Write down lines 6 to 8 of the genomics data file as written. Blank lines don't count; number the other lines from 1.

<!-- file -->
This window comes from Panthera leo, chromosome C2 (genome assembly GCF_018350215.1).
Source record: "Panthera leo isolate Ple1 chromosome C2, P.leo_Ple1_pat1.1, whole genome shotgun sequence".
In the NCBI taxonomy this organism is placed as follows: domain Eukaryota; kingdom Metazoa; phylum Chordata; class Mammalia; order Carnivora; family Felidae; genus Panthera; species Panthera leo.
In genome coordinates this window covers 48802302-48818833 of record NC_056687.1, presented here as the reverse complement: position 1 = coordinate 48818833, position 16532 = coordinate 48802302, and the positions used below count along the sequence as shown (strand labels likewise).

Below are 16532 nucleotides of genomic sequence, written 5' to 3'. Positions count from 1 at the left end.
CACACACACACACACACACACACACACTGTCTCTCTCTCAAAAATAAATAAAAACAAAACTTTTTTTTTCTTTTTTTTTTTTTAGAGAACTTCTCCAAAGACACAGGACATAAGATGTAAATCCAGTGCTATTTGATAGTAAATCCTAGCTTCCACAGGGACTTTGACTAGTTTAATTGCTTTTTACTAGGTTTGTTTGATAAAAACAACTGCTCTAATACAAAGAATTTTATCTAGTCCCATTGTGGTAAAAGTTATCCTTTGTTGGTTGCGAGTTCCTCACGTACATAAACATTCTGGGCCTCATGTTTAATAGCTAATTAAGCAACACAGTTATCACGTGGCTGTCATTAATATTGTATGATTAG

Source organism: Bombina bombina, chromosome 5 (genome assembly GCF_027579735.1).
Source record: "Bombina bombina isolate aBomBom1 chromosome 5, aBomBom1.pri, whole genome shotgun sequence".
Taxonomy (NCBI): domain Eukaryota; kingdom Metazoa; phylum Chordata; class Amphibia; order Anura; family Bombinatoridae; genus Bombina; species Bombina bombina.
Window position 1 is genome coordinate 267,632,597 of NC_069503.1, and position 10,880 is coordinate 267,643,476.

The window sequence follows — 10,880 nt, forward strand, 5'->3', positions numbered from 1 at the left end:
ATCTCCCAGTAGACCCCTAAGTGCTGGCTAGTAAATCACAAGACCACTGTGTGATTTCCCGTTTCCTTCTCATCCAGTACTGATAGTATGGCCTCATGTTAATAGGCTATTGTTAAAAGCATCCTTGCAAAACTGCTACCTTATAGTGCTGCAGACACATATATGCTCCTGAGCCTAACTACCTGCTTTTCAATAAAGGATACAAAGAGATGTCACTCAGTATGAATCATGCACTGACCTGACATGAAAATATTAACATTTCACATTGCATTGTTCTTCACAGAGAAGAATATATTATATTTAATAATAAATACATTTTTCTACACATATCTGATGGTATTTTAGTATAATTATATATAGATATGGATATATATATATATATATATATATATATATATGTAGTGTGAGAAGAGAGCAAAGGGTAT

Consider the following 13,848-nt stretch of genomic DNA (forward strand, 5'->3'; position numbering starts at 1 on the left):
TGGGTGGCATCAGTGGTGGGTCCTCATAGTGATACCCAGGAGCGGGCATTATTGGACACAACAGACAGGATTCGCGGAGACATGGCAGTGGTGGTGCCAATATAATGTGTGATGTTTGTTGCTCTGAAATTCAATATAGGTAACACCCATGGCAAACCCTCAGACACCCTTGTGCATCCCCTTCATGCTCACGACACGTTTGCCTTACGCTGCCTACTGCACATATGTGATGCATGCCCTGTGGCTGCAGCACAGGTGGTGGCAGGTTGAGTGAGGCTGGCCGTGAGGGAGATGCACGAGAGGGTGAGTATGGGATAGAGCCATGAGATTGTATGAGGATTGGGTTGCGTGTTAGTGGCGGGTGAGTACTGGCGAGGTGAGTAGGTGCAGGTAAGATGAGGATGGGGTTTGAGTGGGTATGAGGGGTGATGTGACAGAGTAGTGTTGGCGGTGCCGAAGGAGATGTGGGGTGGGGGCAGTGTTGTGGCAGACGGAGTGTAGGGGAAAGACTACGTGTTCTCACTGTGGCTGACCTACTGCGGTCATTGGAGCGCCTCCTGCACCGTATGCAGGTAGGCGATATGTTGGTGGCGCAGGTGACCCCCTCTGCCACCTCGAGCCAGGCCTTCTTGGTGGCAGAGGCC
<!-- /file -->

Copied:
CACACACACACACACACACACACACACTGTCTCTCTCTCAAAAATAAATAAAAACAAAACTTTTTTTTTCTTTTTTTTTTTTTAGAGAACTTCTCCAAAGACACAGGACATAAGATGTAAATCCAGTGCTATTTGATAGTAAATCCTAGCTTCCACAGGGACTTTGACTAGTTTAATTGCTTTTTACTAGGTTTGTTTGATAAAAACAACTGCTCTAATACAAAGAATTTTATCTAGTCCCATTGTGGTAAAAGTTATCCTTTGTTGGTTGCGAGTTCCTCACGTACATAAACATTCTGGGCCTCATGTTTAATAGCTAATTAAGCAACACAGTTATCACGTGGCTGTCATTAATATTGTATGATTAG

Source organism: Bombina bombina, chromosome 5 (genome assembly GCF_027579735.1).
Source record: "Bombina bombina isolate aBomBom1 chromosome 5, aBomBom1.pri, whole genome shotgun sequence".